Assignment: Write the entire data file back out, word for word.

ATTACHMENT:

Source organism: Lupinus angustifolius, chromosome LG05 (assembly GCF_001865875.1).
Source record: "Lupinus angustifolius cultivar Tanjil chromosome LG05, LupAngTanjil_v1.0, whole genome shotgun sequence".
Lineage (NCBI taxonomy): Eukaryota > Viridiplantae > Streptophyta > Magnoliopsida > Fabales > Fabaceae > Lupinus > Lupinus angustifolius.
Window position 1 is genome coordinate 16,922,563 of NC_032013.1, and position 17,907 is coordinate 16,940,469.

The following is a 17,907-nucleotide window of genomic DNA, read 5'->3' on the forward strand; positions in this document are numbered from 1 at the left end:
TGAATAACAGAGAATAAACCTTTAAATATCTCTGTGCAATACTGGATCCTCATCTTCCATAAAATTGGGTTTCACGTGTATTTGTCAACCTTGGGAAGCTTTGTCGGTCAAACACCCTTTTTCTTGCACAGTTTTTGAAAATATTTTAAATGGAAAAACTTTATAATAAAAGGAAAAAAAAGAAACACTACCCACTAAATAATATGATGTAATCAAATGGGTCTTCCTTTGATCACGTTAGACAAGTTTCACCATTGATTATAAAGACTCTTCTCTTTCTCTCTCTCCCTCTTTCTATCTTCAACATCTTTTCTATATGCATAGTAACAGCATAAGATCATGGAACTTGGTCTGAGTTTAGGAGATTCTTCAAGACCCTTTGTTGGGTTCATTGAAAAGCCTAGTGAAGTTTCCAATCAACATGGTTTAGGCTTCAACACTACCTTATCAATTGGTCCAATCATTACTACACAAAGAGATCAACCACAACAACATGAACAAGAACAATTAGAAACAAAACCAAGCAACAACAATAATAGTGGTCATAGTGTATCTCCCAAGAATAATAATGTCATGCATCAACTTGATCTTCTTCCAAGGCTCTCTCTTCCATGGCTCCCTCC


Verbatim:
Source organism: Lupinus angustifolius, chromosome LG05 (assembly GCF_001865875.1).
Source record: "Lupinus angustifolius cultivar Tanjil chromosome LG05, LupAngTanjil_v1.0, whole genome shotgun sequence".
Lineage (NCBI taxonomy): Eukaryota > Viridiplantae > Streptophyta > Magnoliopsida > Fabales > Fabaceae > Lupinus > Lupinus angustifolius.
Window position 1 is genome coordinate 16,922,563 of NC_032013.1, and position 17,907 is coordinate 16,940,469.

The following is a 17,907-nucleotide window of genomic DNA, read 5'->3' on the forward strand; positions in this document are numbered from 1 at the left end:
TGAATAACAGAGAATAAACCTTTAAATATCTCTGTGCAATACTGGATCCTCATCTTCCATAAAATTGGGTTTCACGTGTATTTGTCAACCTTGGGAAGCTTTGTCGGTCAAACACCCTTTTTCTTGCACAGTTTTTGAAAATATTTTAAATGGAAAAACTTTATAATAAAAGGAAAAAAAAGAAACACTACCCACTAAATAATATGATGTAATCAAATGGGTCTTCCTTTGATCACGTTAGACAAGTTTCACCATTGATTATAAAGACTCTTCTCTTTCTCTCTCTCCCTCTTTCTATCTTCAACATCTTTTCTATATGCATAGTAACAGCATAAGATCATGGAACTTGGTCTGAGTTTAGGAGATTCTTCAAGACCCTTTGTTGGGTTCATTGAAAAGCCTAGTGAAGTTTCCAATCAACATGGTTTAGGCTTCAACACTACCTTATCAATTGGTCCAATCATTACTACACAAAGAGATCAACCACAACAACATGAACAAGAACAATTAGAAACAAAACCAAGCAACAACAATAATAGTGGTCATAGTGTATCTCCCAAGAATAATAATGTCATGCATCAACTTGATCTTCTTCCAAGGCTCTCTCTTCCATGGCTCCCTCC